A so­lil­o­quy for the slam dunk

The Compass - - SPORTS - Ni­cholas Mercer Ni­cholas Mercer is a re­porter/pho­tog­ra­pher with The Com­pass. He lives in Bay Roberts and can be reached at nmercer@cb­n­com­pass.ca

When you were grow­ing up and mess­ing around with a bas­ket­ball in the back­yard — ev­ery­one has a hoop — what was the one thing ev­ery­one wanted to do?

That’s right. Ev­ery­one wanted to try and dunk a bas­ket­ball.

If you’re net was nailed to the front of a shed, chances are you hauled out any piece of equip­ment avail­able to you and tried to jump off that in an at­tempt to slam the ball through the net. Tires were pop­u­lar at my house partly be­cause my un­cle owns a truck­ing com­pany, but there were times we’d try jump­ing off each other’s back to try and fly for a cou­ple of brief sec­onds.

If some­one was lucky enough to have a net with an ad­justable hoop, dunk­ing was eas­ier. You’d just lower it to your height and get on with the 360 wind­mills.

Even with that abil­ity, you’d want to raise the net and try the ac­tual feat.

So, what is it about the at­trac­tion to the slam dunk?

We’re drawn to the slam dunk like moths to a flame. It has an al­lure that’s matched in North Amer­i­can sports only by bend­ing a soc­cer ball.

Even at the week­end war­rior level, a guy who can cram the ball through the hoop is revered for be­ing tall, hav­ing long arms and a bit of ath­letic abil­ity.

Play­ers are drawn to oth­ers who can dunk. Those guys, and ones who can shoot the lights out, are mag­nets for at­ten­tion.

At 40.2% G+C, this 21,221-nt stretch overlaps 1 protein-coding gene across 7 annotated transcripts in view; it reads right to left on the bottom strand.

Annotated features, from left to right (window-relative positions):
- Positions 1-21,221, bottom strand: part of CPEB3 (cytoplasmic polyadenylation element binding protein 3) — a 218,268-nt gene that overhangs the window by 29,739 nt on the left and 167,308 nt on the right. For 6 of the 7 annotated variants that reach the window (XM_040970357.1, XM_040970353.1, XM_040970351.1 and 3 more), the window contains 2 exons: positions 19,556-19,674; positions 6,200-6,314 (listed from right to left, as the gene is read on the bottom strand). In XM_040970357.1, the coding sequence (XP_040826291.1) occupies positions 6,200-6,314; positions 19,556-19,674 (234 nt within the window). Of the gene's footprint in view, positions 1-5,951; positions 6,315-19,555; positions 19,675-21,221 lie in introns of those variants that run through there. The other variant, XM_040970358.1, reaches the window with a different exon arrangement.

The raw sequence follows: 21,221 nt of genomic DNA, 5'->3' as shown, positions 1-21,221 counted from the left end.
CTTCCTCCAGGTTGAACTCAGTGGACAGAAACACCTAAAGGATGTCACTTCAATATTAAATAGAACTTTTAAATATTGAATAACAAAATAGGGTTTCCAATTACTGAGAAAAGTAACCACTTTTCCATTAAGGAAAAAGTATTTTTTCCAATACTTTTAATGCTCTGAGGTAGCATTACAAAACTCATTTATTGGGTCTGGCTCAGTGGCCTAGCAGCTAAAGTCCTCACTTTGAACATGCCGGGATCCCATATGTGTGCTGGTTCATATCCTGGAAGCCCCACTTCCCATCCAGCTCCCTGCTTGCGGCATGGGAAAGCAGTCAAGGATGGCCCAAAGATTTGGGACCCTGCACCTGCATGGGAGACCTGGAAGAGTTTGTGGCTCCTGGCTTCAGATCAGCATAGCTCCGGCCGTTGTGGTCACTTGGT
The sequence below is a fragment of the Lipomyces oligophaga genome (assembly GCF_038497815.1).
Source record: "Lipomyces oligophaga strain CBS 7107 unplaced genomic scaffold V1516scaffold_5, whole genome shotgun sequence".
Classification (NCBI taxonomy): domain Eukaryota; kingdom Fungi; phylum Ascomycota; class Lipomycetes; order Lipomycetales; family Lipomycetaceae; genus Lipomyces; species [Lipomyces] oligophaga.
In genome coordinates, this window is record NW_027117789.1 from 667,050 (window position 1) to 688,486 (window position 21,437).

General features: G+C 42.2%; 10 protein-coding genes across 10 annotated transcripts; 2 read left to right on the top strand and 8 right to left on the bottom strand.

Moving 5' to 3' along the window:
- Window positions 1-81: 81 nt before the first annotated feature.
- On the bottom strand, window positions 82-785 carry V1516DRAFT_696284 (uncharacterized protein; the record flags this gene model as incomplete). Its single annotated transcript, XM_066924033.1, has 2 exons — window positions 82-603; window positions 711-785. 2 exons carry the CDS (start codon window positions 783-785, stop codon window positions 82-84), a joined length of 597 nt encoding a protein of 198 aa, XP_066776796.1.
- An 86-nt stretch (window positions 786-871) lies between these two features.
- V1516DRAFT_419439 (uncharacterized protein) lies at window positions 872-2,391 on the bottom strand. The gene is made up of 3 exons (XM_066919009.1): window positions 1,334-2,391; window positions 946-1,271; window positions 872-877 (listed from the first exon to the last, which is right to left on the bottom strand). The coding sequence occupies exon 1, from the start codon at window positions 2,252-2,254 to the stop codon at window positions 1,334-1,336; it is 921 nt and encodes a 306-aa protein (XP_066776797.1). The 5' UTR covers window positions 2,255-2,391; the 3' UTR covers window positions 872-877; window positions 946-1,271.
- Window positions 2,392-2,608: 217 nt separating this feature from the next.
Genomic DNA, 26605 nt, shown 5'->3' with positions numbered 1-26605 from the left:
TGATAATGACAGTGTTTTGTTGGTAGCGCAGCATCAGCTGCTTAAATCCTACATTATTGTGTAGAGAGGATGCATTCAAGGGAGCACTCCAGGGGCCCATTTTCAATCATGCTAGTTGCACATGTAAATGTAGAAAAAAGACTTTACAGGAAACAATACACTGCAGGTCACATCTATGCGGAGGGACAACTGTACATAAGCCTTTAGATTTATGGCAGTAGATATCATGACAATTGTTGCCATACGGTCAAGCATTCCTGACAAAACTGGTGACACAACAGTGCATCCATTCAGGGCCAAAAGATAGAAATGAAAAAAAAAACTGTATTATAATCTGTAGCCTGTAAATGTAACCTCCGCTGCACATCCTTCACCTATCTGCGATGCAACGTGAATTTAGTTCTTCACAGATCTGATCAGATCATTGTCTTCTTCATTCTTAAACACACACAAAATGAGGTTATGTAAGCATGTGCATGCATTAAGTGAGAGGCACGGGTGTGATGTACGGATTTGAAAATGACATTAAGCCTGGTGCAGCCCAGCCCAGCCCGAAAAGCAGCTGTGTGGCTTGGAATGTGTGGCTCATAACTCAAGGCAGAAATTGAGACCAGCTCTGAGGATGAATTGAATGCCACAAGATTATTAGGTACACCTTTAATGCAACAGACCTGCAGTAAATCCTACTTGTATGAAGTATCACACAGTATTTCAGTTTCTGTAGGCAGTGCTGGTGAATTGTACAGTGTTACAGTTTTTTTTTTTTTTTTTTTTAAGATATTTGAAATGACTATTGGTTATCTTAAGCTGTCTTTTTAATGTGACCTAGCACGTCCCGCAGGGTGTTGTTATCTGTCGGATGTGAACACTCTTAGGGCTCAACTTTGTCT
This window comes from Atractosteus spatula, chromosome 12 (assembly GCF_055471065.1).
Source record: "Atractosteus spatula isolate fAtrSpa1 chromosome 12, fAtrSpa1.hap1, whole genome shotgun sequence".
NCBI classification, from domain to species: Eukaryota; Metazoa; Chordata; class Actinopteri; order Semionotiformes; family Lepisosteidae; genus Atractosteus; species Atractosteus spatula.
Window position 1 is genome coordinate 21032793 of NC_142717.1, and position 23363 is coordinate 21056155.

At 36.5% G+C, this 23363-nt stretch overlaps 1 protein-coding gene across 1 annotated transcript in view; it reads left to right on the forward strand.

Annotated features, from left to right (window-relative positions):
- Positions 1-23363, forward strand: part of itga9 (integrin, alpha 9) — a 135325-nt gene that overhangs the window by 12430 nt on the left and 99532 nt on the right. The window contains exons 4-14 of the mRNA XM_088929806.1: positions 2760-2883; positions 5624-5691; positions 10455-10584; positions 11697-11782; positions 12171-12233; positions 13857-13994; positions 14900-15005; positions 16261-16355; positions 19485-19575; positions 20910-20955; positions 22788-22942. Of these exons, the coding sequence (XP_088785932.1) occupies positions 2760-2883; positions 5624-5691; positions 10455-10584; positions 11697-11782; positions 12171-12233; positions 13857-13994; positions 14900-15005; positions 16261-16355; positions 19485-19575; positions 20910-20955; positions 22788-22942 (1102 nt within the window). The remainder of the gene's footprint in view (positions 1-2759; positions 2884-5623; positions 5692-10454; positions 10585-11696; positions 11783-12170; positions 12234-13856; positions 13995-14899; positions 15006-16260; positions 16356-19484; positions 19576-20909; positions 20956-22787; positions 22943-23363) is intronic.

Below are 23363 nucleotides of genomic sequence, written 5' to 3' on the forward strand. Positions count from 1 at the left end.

It doesn’t mat­ter which level it hap­pens at. Dunk­ing is must watch.

Go to a high school game in St. John’s and watch for the guys who can throw it down. From the time they take a cou­ple of strides from the three-point line, rise up and cram it, eye­balls turn to them.

Peo­ple pay at­ten­tion when they have the ball in the lay-up line. Lit­tle kids scream ‘dunk’ when they start their ap­proach.

It’s like that at the MUN Field House and the Air Canada Cen­tre.

Pro­fes­sional ball play­ers more float than jump. Sure, the big­ger guys can get up there, but they don’t fly with ease some of their peers do.

It’s the clos­est hu­mans come to flight with­out the help of a para­chute or jump­ing from high el­e­va­tions.

The dunk is po­etry in mo­tion at the high­est de­gree. It’s like hav­ing an anti-grav­ity de­vice strapped around your waist.

The dunk is at­tain­able to only a few of us. That’s why it’s such an at­trac­tion. Just like not ev­ery­one can hit a soft­ball 450 feet or throw a foot­ball the length of the field.

Go­ing top cor­ner in hockey can be prac­ticed. So, can play­ing sec­ond base or drib­bling the ball.

You can’t prac­tice a slam dunk. You can ei­ther throw it down or you count. There’s no drill that al­lows you to jump higher.

It’s one of those sport­ing abil­i­ties that is a gift rather than one earned through hard work.

That’s what draws peo­ple to the slam dunk.

You can’t prac­tice a slam dunk. You can ei­ther throw it down or you count. There’s no drill that al­lows you jump higher.

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